Offermann D.,University of Wuppertal | Goussev O.,German Aerospace Center | Kalicinsky C.,University of Wuppertal | Koppmann R.,University of Wuppertal | And 5 more authors.
Journal of Atmospheric and Solar-Terrestrial Physics | Year: 2015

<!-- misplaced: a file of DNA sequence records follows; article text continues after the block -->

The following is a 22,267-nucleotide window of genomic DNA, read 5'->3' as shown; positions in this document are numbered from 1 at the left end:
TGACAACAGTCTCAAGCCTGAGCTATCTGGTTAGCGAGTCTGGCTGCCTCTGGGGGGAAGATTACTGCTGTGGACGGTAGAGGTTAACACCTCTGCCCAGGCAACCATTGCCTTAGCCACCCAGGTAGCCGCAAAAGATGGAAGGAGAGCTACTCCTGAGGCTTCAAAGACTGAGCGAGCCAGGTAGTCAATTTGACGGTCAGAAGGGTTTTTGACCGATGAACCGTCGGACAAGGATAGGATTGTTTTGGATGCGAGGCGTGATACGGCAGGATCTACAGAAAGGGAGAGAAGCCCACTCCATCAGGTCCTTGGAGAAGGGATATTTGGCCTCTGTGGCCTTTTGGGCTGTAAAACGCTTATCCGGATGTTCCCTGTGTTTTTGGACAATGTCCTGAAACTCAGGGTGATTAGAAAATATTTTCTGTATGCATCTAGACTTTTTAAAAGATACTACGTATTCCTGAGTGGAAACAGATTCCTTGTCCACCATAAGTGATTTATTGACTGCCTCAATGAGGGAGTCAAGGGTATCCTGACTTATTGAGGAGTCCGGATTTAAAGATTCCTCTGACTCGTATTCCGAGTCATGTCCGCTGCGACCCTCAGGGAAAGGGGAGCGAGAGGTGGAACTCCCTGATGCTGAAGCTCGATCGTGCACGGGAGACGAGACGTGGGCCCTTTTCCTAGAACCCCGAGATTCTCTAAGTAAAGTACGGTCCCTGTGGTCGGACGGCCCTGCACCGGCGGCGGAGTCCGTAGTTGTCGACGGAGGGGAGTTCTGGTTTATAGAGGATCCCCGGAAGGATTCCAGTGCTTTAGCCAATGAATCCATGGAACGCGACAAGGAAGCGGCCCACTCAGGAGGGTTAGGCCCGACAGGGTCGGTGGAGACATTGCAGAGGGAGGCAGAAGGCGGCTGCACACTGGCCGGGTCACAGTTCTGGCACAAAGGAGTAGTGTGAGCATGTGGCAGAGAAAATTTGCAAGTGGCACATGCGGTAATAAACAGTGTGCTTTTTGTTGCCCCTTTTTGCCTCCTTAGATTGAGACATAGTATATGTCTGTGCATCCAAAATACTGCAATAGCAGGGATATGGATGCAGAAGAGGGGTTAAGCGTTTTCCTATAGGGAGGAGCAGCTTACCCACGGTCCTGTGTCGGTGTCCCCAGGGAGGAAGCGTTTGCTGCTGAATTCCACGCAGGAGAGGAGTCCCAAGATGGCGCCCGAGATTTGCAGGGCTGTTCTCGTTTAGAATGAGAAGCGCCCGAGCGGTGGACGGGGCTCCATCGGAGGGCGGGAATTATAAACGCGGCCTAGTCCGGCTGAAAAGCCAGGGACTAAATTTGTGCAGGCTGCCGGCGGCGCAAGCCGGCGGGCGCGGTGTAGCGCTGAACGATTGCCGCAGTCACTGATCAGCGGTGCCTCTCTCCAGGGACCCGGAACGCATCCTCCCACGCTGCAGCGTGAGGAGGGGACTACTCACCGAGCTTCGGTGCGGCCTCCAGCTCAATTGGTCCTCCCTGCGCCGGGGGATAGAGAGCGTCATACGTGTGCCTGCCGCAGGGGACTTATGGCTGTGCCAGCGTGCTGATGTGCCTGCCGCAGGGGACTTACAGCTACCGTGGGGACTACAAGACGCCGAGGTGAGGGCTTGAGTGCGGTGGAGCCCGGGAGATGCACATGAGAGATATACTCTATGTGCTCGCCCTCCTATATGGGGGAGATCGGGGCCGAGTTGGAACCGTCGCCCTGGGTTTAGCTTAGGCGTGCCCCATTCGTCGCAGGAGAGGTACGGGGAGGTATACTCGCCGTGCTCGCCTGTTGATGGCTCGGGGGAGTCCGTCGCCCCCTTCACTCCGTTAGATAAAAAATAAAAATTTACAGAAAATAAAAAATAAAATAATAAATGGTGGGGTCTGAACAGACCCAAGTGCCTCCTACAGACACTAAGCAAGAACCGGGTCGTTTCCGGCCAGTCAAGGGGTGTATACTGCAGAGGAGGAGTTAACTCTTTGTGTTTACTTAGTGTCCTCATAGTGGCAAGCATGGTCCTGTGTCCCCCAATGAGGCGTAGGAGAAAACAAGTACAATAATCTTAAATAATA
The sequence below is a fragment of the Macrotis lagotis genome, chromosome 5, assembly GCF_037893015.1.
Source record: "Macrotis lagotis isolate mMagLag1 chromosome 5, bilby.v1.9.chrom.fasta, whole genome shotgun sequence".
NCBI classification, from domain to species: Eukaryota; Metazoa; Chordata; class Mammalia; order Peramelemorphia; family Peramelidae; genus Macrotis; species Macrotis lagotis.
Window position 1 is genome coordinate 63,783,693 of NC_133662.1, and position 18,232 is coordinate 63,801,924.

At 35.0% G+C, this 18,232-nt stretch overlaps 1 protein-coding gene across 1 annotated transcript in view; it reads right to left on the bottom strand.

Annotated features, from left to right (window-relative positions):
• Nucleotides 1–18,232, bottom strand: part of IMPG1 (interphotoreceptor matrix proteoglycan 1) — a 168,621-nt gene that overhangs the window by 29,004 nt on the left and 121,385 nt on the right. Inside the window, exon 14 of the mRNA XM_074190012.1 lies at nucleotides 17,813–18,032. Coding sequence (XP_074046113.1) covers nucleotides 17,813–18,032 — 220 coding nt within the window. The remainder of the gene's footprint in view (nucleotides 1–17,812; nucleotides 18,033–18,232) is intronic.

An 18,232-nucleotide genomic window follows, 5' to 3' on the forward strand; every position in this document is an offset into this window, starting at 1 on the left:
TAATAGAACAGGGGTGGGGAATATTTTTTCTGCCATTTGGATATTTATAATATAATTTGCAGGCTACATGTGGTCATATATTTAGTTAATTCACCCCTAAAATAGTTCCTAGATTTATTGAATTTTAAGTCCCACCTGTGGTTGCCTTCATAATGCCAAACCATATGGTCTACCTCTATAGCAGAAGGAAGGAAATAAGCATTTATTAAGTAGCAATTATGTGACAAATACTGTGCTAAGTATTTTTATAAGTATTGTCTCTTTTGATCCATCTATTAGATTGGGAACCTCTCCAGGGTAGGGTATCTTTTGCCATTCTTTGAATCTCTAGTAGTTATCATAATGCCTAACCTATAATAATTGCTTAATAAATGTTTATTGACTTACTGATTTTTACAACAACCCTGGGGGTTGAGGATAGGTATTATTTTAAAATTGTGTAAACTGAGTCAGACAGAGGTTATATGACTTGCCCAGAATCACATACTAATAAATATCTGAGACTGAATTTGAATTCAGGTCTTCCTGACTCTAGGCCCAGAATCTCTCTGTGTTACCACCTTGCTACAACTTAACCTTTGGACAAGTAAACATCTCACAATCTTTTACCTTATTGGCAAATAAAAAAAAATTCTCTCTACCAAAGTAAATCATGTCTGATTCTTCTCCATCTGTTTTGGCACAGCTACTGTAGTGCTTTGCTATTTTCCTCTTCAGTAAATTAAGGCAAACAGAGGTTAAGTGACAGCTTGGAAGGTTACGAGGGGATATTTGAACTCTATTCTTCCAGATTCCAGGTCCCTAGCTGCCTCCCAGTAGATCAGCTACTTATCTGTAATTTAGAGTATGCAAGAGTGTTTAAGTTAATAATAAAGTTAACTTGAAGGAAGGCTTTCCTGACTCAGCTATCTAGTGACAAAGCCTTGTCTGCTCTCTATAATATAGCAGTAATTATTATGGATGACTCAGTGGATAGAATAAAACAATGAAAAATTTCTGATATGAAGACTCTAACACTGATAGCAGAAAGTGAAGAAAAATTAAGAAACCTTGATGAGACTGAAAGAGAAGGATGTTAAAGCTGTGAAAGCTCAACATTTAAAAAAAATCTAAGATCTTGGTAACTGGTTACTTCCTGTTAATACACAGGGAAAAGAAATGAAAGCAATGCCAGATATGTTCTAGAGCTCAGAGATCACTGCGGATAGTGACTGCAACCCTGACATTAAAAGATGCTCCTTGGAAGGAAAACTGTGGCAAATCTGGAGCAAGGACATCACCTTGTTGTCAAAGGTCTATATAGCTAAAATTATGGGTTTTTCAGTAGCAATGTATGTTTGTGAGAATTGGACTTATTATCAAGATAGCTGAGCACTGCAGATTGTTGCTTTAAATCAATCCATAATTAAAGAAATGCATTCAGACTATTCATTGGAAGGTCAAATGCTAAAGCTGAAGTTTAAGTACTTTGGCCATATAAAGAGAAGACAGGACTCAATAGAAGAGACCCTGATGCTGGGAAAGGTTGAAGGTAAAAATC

SABER temperature measurements from 2002 to 2012 are analyzed from 18 to 110 km altitude in Middle Europe. Data are complemented by radiosonde measurements in the altitude range from 0 to 30 km. Low frequency oscillations with periods of about 2.4-2.2 yr, 3.4 yr, and 5.5 yr are seen in either data set. Surprising vertical structures in amplitudes and phases are observed with alternating minima and maxima of amplitudes, steep phase changes (180°) at the altitudes of the minima, and constant phase values in between. HAMMONIA CCM simulations driven by boundary conditions for the years 1996-2006 are analyzed for corresponding features, and very similar structures are found. Data from another CCM, the CESM-WACCM model, are also analyzed and show comparable results. Similar oscillation periods have been reported in the literature for the ocean. A possible forcing of the atmospheric oscillations from below was therefore tested with a special HAMMONIA run. Here, climatological boundary conditions were used, i.e. the boundaries in all eleven years were the same. Surprisingly also in this data set the same atmospheric oscillations are obtained. We therefore conclude that the oscillations are intrinsically forced, self-sustained in the atmosphere. The oscillations turned out to be quite robust as they are still found in a HAMMONIA run with strongly reduced vertical resolution. Here only the form of the vertical amplitude and phase profile of the 2.2 yr feature is lost but the oscillation itself is still there, and the two other oscillations are essentially unchanged. Similar oscillations are seen in the earth surface temperatures. Global Land Ocean Temperature Index data (GLOTI) reaching back to 1880 show such oscillations during all that time. The oscillations are also seen in parameters other than atmospheric temperature. They are found in surface data such as the North Atlantic Oscillation Index (NAO) and in zonal winds in the troposphere and lower stratosphere. The oscillations found are tentatively discussed in terms (of synchronization) of self-sustained non-linear oscillators, as many of their properties resemble such oscillators described in the literature. © 2015 Elsevier Ltd.